Duty NCO praised for ‘meticulous logbook’ following mass shooting
CAMP LEJEUNE, N.C. — Marine Corps leaders are reportedly still in shock over a Barracks Duty Noncommissioned Officer’s impressive logbook entries during yesterday’s tragic mass-shooting at a Marine barracks aboard Camp Lejeune.
The Marine Corps identified Cpl. Peter Sewell, a 3051 Warehouse Clerk from Springfield, MA, as the “heroic” Barrracks Duty.
Maj. Gary McDougall, a spokesman for Camp Lejeune, said, “Cpl. Sewell had been posted on duty since 7 a.m. for what looked like another routine tour of sweeping and mopping the floor, as well as kicking the odd stripper out of the barracks.”
According to Sewell’s logbook entries, at precisely 1702 hours an unidentified person arrived and began to open fire at Marines in the barracks smoke pit, immediately followed by an entry noting the smoke pit not been properly police-called.
McDougall praised Sewell’s quick and immediate thinking.
“Cpl. Sewell displayed all the training and initiative we expect from our Barracks Duty NCO’s,” McDougall told reporters. “As soon as the shooting began, he sprinted over to the gunman to demand his ID card and sign him into the visitors log.”
Sewell was eventually found by paramedics, clutching his logbook while managing to keep it free from any blood stains. Paramedics confirmed that he refused medical treatment until all emergency personnel were properly signed in.
During the entire incident, the Officer of the Day was at the chow hall, where it was reported the food was of sufficient quality and quantity.
McDougall notes, “Thanks to Sewell’s meticulous attention to detail, investigators have an extremely accurate picture of the incident, from the moment the shooting began to the dust bunnies Sewell noticed on the floor after diving under the desk.”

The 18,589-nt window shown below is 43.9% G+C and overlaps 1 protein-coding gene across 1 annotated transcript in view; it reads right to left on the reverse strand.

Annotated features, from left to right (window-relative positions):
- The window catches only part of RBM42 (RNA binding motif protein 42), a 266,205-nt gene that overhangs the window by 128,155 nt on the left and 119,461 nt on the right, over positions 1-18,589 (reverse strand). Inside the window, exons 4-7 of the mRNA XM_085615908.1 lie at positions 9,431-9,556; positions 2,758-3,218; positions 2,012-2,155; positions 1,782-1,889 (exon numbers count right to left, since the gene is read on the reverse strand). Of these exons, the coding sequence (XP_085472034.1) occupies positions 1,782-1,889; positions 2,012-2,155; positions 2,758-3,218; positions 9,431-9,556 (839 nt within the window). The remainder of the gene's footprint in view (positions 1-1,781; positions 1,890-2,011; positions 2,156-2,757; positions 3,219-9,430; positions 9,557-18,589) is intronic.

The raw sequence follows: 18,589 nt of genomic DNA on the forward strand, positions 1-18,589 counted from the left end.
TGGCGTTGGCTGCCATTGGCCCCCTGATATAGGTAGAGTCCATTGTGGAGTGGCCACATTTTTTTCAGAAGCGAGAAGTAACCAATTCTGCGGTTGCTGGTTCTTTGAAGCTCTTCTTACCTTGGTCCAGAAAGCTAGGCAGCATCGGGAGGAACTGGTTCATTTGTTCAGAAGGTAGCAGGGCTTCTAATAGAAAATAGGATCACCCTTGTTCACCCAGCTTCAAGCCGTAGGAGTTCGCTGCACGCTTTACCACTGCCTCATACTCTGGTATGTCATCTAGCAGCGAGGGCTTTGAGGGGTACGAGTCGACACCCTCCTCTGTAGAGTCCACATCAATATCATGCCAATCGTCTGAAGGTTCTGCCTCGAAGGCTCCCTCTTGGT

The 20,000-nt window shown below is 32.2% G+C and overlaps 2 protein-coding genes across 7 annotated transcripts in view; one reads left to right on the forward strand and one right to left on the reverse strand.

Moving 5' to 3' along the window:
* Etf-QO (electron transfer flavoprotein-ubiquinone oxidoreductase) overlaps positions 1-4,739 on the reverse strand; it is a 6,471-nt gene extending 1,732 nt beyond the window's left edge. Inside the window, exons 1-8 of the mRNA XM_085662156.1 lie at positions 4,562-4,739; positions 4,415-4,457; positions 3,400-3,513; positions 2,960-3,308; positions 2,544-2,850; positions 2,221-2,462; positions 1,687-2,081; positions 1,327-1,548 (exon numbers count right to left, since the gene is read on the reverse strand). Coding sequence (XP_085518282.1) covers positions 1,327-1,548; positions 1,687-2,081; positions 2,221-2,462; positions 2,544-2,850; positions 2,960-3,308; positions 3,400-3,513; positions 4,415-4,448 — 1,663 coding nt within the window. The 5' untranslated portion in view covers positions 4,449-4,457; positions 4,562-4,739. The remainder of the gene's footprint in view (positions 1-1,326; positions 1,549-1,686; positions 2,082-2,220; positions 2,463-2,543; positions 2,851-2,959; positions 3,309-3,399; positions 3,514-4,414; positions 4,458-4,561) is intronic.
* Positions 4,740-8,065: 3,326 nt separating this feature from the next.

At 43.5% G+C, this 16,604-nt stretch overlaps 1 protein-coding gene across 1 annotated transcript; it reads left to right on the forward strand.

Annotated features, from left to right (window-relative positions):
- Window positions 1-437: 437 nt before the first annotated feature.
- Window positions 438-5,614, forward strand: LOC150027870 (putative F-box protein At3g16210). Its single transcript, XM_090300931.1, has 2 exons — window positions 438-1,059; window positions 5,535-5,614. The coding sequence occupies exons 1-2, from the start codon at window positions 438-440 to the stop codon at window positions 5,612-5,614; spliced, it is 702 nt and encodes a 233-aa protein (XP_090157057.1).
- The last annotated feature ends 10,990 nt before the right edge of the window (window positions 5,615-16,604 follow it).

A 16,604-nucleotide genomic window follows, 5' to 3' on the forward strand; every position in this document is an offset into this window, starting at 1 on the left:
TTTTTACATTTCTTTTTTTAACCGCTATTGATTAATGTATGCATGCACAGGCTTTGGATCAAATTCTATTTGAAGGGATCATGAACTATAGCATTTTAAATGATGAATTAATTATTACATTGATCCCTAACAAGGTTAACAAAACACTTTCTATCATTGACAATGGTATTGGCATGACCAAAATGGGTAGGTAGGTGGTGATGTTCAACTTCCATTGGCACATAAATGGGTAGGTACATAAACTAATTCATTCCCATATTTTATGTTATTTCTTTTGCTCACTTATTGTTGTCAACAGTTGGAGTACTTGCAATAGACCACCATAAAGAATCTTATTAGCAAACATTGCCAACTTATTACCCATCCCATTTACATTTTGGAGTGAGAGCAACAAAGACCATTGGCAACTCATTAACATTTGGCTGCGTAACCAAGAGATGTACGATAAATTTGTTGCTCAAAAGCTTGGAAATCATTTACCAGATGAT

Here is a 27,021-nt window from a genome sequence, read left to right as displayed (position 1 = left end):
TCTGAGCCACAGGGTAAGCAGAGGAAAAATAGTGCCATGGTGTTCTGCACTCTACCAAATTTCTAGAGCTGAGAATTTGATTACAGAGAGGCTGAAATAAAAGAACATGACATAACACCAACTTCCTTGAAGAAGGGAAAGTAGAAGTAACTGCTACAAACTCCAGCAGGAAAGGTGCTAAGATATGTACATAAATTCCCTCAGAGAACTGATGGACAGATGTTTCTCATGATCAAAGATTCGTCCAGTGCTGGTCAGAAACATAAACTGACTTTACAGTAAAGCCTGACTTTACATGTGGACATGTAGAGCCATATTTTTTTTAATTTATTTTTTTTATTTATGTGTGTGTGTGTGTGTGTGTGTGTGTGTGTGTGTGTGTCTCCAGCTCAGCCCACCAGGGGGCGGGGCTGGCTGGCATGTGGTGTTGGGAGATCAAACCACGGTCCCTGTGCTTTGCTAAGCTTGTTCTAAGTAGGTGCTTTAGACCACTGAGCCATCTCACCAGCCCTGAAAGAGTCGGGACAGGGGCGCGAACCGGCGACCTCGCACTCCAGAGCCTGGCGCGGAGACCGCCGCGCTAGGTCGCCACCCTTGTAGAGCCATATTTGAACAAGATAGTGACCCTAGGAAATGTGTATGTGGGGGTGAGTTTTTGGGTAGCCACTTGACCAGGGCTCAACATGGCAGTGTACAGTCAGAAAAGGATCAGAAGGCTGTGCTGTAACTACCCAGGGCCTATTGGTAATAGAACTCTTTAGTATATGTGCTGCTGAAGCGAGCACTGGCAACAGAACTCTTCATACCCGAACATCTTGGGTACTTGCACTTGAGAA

Base officials have also praised Sewell’s company gunnery sergeant for his quick response in getting Marines on line to police brass at the crime scene as well as confiscating a 12-pack of beer from a nearby private.
“The whole team really came together during this crisis,” said McDougall. “We wouldn’t have wanted any of the emergency services personnel to think our unit lived in a shit house.”
McDougall said the shooter remains at-large after a base wide manhunt by the Provost Marshall Office had not located the shooter, but confirmed the duty desk’s lack of electronic media devices and presence of books from the Commandant’s reading list, both of which were integral to Sewell’s ability to accurately record the event.
He also showed reporters Sewell’s professional handwriting in all caps, such as his entry at 17:14 when he logged, “DUTY NCO OFF DECK. PLEASE GOD I DON’T WANT TO DIE.”
Unit leaders have said they plan to decorate Sewell with a Navy Achievement Medal for heroism, although not until he completes a missing gear statement for his duty belt, which disappeared during the incident.
As of press time, Sewell was unavailable for comment, as he continued to hobble around his post on crutches in a military manner and had still not been properly relieved.
Duffel Blog Investigative Reporter Lee Ho Fuk also contributed to this report.